City Hall Voting Center Will Be Open and Welcoming Voters on the Two Weekends Before the Election

san francisco city hall voting center november election 2016 san francisco jane kim for state senate district 11 san francisco city hall

SAN FRANCISCO, Thursday, October 27, 2016 – To date, nearly 3,400 voters cast their vote in the November 8 election at the City Hall Voting Center. To expand voting opportunities, the Department of Elections will extend the City Hall Voting Center hours, adding weekend hours.

Starting this Saturday, October 29, the City Hall Voting Center will be open every day through Election Day, Tuesday, November 8 during these hours:

  • Monday-Friday, through November 7, 8 a.m. to 5 p.m.
  • Saturday and Sunday, October 29–30 and November 5–6,10 a.m. to 4 p.m. (the public must enter City Hall on Grove Street)
  • Election Day, Tuesday, November 8, 7 a.m. to 8 p.m.

The Department’s phone bank, (415) 554-4375, will also be open during these hours, with staff available to provide assistance in English, Cantonese, Mandarin, Spanish, Filipino, and many other languages. Staff members will also respond to inquiries received through the Department’s public email,

Those who come to the Voting Center to cast their vote this weekend are encouraged to also visit the Poll Worker Recruitment office located in City Hall, Room 43 B. The recruitment office will be open this weekend to process applicants for standby poll worker positions. For every election, the Department of Elections recruits approximately 100 standby poll workers who help ensure that the Department can provide replacements in case other poll workers become unavailable to volunteer on Election Day.

For more information about the November 8 election, visit or call the Department of Elections at (415) 554-4375.


Department of Elections
City and County of San Francisco
John Arntz, Director

No Shelter from the Storm

As the rainstorm continues this weekend, there is no clearer way to see the difference between my campaign and my opponent’s than to think about the thousands of families trying to find some shelter from this storm.

Many of us walk by our neighbors who do not have a stable and secure place to call a home on our streets. We often feel helpless and wish we could do something more to reduce the suffering on our streets.

My opponent Scott Wiener, however, wants to take their only form of shelter and their belongings, and keep walking.

Now my opponent will say that it is inhumane to let people sleep in tent encampments — I agree. But it’s also inhumane to take away someone’s only form of shelter, even women and children, when we do not have an alternative to offer them.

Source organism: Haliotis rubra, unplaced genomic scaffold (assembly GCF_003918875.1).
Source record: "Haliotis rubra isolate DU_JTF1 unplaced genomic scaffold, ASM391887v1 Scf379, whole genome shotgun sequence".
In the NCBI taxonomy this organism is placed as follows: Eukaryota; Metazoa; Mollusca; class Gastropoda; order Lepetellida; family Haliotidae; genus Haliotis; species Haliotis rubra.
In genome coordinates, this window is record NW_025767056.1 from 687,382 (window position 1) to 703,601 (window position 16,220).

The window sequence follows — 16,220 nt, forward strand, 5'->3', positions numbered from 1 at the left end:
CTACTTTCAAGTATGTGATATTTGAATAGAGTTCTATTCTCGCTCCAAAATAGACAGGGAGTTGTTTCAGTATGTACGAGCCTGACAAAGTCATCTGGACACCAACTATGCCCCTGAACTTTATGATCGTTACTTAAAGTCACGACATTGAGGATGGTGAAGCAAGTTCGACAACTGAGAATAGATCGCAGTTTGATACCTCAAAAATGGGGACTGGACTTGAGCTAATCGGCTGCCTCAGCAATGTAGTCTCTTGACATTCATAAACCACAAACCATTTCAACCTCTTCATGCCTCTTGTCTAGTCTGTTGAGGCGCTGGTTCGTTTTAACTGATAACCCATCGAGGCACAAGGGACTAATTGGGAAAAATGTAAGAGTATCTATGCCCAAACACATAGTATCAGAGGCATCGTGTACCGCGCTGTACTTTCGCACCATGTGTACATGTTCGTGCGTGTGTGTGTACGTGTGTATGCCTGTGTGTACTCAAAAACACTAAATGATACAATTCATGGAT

I have visited our tent encampments and I have met working men and women, who leave their tents in the morning, to head to their jobs. I have met families and children. I have met seniors who were evicted from their long-time rent-controlled units. Between the 2013 and 2015 San Francisco Homeless Count, we saw a 10% increase in individuals who declared that eviction was the primary reason for how they wound up on our streets.

There are roughly 6,700 individuals, including seniors and families, who do not have a home to go to on any given night in San Francisco. Our city only provides 1,200 shelter beds — this means there are 35 shelter beds for every 100 individuals who call the streets their home.

I am supporting real solutions to address our homelessness crisis in San Francisco. I have fought for, and won, the most affordable housing on our Board of Supervisors. I strongly supported bold tenant protections, rental subsidies for families at risk of eviction and eviction defense funding. Last year, I won $6.6M to build out a 24-hour medical respite shelter in my district, a shelter that will be staffed by nurses, clinicians and psychologists to treat the sickest people on our streets who are now cycled in and out of General Hospital’s emergency room. I funded seven monitored pit stops in the Tenderloin and SoMa so that people can go to the bathroom with dignity and we can reduce urination and human feces on our streets. I have called to examine creative options like low-cost modular housing to more quickly and more cheaply build units for individuals who are insecurely housed. I negotiated and authored one of the strongest minimum wage ordinances in the country raising our minimum wage to $15 and am fighting to make City College free again for San Francisco residents so that we can put more income in the pockets of our everyday residents.

Finally, I believe our cities alone cannot solve homelessness — so I have asked Sacramento to declare a statewide emergency on homelessness so we can dedicate the resources we need to truly address this issue. This is not just a San Francisco issue. This is a California issue. And the LA City Council joined our call as well. With over 20% of the nation’s homeless count residing in the state of California — we must all do more together.

I stand for real solutions. I do not support “permanent” encampments as Scott claims. I support a compassionate solution that creates alternatives first.

Taking away shelter is not a solution. It is a cruel reaction to a terrible problem, and Scott Wiener is standing with a small group of billionaires who are funding a political campaign that is demonizing and criminalizing the homeless and demanding that we take away the little shelter they have with no real alternatives to offer them.